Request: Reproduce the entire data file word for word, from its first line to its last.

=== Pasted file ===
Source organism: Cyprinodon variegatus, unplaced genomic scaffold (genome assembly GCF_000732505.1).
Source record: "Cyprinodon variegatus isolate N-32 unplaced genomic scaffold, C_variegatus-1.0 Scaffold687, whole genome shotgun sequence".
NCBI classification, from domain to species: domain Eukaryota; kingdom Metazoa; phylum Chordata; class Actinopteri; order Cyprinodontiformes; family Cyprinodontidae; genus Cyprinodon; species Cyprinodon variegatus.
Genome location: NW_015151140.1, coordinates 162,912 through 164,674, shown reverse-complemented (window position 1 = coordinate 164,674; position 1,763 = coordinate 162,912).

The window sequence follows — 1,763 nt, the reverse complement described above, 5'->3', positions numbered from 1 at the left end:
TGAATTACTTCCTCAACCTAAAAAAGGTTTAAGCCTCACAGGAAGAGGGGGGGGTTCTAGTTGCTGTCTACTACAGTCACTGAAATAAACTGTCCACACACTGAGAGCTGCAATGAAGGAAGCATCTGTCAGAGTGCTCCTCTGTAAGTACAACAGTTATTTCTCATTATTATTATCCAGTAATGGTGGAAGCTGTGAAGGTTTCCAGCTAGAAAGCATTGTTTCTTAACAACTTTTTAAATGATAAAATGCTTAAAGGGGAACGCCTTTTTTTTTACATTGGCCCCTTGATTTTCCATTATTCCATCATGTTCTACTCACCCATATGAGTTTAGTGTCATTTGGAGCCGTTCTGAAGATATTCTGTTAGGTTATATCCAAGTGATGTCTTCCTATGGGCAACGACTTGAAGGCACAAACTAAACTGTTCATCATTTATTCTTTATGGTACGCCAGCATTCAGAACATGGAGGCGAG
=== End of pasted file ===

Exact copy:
Source organism: Cyprinodon variegatus, unplaced genomic scaffold (genome assembly GCF_000732505.1).
Source record: "Cyprinodon variegatus isolate N-32 unplaced genomic scaffold, C_variegatus-1.0 Scaffold687, whole genome shotgun sequence".
NCBI classification, from domain to species: domain Eukaryota; kingdom Metazoa; phylum Chordata; class Actinopteri; order Cyprinodontiformes; family Cyprinodontidae; genus Cyprinodon; species Cyprinodon variegatus.
Genome location: NW_015151140.1, coordinates 162,912 through 164,674, shown reverse-complemented (window position 1 = coordinate 164,674; position 1,763 = coordinate 162,912).

The window sequence follows — 1,763 nt, the reverse complement described above, 5'->3', positions numbered from 1 at the left end:
TGAATTACTTCCTCAACCTAAAAAAGGTTTAAGCCTCACAGGAAGAGGGGGGGGTTCTAGTTGCTGTCTACTACAGTCACTGAAATAAACTGTCCACACACTGAGAGCTGCAATGAAGGAAGCATCTGTCAGAGTGCTCCTCTGTAAGTACAACAGTTATTTCTCATTATTATTATCCAGTAATGGTGGAAGCTGTGAAGGTTTCCAGCTAGAAAGCATTGTTTCTTAACAACTTTTTAAATGATAAAATGCTTAAAGGGGAACGCCTTTTTTTTTACATTGGCCCCTTGATTTTCCATTATTCCATCATGTTCTACTCACCCATATGAGTTTAGTGTCATTTGGAGCCGTTCTGAAGATATTCTGTTAGGTTATATCCAAGTGATGTCTTCCTATGGGCAACGACTTGAAGGCACAAACTAAACTGTTCATCATTTATTCTTTATGGTACGCCAGCATTCAGAACATGGAGGCGAG